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UK inactivity on value-based pricing plan damaging, say MPs

Health Committee report also highlights needs to address end of the cancer drugs fund

UK Houses of Parliament

Failure by the UK government to reveal details of its new value-based drug pricing (VBP) regime is having a detrimental impact on the pharma industry, patient groups and clinicians, according to MPs.

The House of Commons Health Committee says in a new report that the scheme to link the price of medicines more closely to their value to the NHS - first unveiled by former health secretary Andrew Lansley in 2010 - is still sketchy more than two years later.

"It is unacceptable that the arrangements for VBP have still not been settled and that those who will have to work with those arrangements are still unclear about what [it] will mean in practice,” said the report, which calls for decisions to be made and disseminated by March.

The system is due to come into effect in January 2014, but the Committee notes that it is expected only to apply initially to new medicines given the workload required to carry out appraisals, so the majority of drugs on the UK market will continue to be priced in accordance with the current Pharmaceutical Price Regulation System (PPRS).

Amid the uncertainty - and with the deadline now fast approaching - industry has been pushing for any changes to be incorporated within the PPRS.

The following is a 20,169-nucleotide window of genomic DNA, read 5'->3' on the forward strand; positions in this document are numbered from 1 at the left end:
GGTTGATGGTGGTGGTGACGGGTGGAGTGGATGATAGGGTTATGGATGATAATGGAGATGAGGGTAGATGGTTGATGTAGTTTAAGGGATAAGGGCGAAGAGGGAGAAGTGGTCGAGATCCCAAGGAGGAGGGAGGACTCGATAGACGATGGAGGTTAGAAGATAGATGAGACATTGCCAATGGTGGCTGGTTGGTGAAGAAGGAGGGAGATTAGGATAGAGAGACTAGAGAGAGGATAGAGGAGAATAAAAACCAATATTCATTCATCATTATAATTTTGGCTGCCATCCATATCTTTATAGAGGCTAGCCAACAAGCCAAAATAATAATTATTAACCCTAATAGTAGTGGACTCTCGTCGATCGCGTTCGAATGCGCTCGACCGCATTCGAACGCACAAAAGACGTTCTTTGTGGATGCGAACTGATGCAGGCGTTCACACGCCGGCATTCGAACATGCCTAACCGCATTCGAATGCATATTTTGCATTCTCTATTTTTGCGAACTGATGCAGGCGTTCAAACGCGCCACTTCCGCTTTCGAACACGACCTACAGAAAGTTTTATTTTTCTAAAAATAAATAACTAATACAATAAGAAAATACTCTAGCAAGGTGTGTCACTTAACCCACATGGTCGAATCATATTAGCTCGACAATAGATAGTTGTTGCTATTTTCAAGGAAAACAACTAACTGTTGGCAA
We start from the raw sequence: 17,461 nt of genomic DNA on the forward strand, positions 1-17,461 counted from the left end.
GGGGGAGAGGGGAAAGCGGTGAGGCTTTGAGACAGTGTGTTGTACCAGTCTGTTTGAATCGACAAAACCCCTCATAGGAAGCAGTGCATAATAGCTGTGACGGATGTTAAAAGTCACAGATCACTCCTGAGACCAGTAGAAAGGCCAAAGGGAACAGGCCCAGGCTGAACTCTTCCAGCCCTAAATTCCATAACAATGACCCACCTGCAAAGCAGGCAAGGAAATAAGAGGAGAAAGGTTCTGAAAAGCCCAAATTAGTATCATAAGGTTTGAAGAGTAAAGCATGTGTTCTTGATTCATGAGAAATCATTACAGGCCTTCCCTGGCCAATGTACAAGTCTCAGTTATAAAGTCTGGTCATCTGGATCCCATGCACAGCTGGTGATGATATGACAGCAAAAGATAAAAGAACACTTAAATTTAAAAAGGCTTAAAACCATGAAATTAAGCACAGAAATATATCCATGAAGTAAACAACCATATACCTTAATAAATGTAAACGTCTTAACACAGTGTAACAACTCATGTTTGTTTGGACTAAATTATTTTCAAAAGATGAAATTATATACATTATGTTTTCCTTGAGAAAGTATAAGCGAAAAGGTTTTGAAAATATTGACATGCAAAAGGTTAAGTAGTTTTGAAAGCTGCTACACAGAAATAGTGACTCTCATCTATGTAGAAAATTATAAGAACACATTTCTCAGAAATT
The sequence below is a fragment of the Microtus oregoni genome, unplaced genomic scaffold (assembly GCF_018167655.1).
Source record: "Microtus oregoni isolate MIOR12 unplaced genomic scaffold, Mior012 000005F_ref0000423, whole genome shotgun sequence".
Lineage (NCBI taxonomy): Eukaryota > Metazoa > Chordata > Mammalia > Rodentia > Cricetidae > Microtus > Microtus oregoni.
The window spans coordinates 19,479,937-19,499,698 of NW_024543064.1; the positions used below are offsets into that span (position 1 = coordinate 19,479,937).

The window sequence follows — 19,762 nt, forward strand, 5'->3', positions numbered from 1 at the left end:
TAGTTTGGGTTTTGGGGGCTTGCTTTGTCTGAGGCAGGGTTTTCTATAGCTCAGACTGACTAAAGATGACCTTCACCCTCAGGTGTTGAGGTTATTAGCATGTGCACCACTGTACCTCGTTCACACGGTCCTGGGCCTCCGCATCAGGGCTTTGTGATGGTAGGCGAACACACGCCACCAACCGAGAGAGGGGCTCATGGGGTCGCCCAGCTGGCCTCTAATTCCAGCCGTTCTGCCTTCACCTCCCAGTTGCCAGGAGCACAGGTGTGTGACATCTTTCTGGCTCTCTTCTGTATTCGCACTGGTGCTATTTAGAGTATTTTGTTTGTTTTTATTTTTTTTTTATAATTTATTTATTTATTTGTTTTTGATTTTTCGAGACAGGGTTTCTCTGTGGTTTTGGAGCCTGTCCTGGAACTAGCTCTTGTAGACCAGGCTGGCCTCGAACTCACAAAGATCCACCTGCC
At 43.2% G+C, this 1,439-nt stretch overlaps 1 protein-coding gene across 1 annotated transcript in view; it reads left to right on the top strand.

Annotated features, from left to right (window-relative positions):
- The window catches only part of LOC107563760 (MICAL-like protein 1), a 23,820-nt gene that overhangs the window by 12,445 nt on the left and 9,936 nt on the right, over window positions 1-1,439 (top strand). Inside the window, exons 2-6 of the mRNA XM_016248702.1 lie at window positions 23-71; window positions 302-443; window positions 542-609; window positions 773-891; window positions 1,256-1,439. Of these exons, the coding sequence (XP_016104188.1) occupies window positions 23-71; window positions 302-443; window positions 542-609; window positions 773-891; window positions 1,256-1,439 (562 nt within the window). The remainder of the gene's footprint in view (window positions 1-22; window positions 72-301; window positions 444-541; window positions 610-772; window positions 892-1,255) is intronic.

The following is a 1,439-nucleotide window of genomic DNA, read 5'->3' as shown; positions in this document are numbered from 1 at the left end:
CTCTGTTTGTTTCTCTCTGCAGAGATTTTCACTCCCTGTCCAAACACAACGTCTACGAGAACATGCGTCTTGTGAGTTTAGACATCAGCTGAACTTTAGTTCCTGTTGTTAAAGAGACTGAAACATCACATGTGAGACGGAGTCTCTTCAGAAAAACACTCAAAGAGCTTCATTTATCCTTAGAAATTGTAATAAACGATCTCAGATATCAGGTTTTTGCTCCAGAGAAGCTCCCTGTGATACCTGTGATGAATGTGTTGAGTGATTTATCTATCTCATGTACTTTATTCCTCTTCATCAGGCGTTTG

VBP dominates the Committee's report, which was prompted by an expansion of the responsibilities of the National Institute for Health and Clinical Excellence (NICE) to include social care from April 2013, when it will be renamed the National Institute for Health and Care Excellence.

"What we were told during our inquiry indicates that the move to value-based pricing of drugs will be a more modest change than has been suggested, but there is a lack of clarity around the whole issue which has persisted for too long," said Committee chair Stephen Dorrell.

Cancer drugs fund impact
A knock-on effect of the new system is that the cancer drugs fund - which was set up in 2011 to help provide cancer treatments to patients which are not approved by NICE - is due to come to an end when VBP comes into effect next year

The Committee said there should be continuity of care for patients before the fund ceases to operate.

This echoes previous comments from Roche, which has raised concerns that patients may no longer have access to several its cancer drugs, such as Avastin and MabThera, both of which are among the most requested drugs as part of the fund.

The Committee also said the programme should also be assessed to gauge its impact, and if benefits are seen, then this information should be used in the development of the VBP scheme.

Other recommendations made by the Committee in the report include the drawing up of a new code of practice for the pharmaceutical industry that would include an "obligation to make public all data about drugs which are in current clinical use once they have been through an appropriate peer review process".

16th January 2013

From: Sales, Healthcare

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